The 8(a) Program regulations will undergo some significant changes as part of the major final rule recently released by the SBA, and effective August 24, 2016.
Here at SmallGovCon, we’ve already covered big changes to the SDVOSB Program and HUBZone Program brought about by the new SBA rule. But the 8(a) program is affected by the new rule too, and important changes involving eligibility, the application process, sole source awards, NHOs, and more will kick in later this month.
The number of 8(a) sole source contracts over $20 million awarded by the DoD has been “steadily declining since 2011,” when a new requirement was adopted requiring agencies to prepare written justifications of such awards.
According to a recent GAO report, such awards have dropped more than 86% compared to the period before the justification requirement took effect. The report states that much of the work that was previously awarded on a sole source basis has now been competed.
SBA’s regulations provide that an 8(a) program participant that no longer is owned or controlled by socially and economically disadvantaged person can be terminated from the 8(a) program. But the decision to terminate is not one to be made lightly: SBA must make sure that it not only has evidence in support of its termination decision, it must also explain how that evidence demonstrates its conclusions.
This requirement was at issue in a recent court decision that found an SBA 8(a) program termination decision to be based on “numerous erroneous assumptions” and “unsupported conclusions, not substantial evidence.”
A brief email to Utah 8(a)s on May 5, which was forwarded to me by an industry connection, states “The Utah District Office hereby rescinds the e-mail dated April 21, 2016 regarding Mentor Protégé and Joint Venture relationships.”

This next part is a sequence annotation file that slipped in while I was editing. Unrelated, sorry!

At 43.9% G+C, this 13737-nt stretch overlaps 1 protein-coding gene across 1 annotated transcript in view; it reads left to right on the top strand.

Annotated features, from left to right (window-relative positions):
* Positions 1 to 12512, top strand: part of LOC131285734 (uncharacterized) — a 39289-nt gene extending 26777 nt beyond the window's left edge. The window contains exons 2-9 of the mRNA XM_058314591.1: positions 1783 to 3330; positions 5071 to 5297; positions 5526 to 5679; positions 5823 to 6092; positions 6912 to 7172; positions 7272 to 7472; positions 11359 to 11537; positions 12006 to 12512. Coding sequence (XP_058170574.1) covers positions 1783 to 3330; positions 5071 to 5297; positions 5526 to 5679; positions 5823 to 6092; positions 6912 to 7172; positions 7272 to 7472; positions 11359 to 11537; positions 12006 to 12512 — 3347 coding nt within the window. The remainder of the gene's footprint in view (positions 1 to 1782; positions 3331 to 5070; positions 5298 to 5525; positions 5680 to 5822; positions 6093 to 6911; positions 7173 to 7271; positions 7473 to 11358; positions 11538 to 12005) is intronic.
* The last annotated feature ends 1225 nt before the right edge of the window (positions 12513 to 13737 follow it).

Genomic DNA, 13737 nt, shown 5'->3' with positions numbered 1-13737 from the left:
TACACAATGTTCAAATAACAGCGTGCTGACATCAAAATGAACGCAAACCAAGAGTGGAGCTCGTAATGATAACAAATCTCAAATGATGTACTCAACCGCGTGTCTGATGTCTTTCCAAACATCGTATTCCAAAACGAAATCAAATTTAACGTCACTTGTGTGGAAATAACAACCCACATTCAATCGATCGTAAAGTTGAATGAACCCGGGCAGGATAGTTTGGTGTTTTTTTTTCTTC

No reason was given for the sudden change, but I think it’s the right call.
An 8(a) joint venture was unable to show that its mentor-protege agreement had been renewed by the SBA for a particular year–and the missing reauthorization caused the joint venture to be ineligible for a small business set-aside contract.
In a recent decision, the SBA’s Office of Hearings and Appeals held that an 8(a) joint venture could not avail itself of the mentor-protege exemption from affiliation when there was no evidence to show that the SBA had renewed the mentor-protege relationship for the year in which the joint venture’s proposal was submitted.
The SBA’s Utah District Office has imposed tough new restrictions on the approval of 8(a) mentor-protege agreements and joint ventures.
The Utah SBA obviously hopes that these restrictions will lead to more successful 8(a) mentor-protege and joint venture relationships–but I worry that these District-specific restrictions may backfire, and put Utah 8(a)s at a significant competitive disadvantage against 8(a)s serviced by other SBA District Offices.
Participation in the SBA’s 8(a) Program has declined from about 7,000 firms in 2010 to only around 4,500 today–a sharp drop of approximately 34% in only six years.
These startling numbers come from a recent SBA Office of Inspector General report, which focuses on whether the SBA properly documented the reasons for admitting certain 8(a) participants. While that matter is interesting in its own right, the most revealing part of the SBA OIG report is the rapid decline in 8(a) Program participation, and the SBA’s plans to reverse it.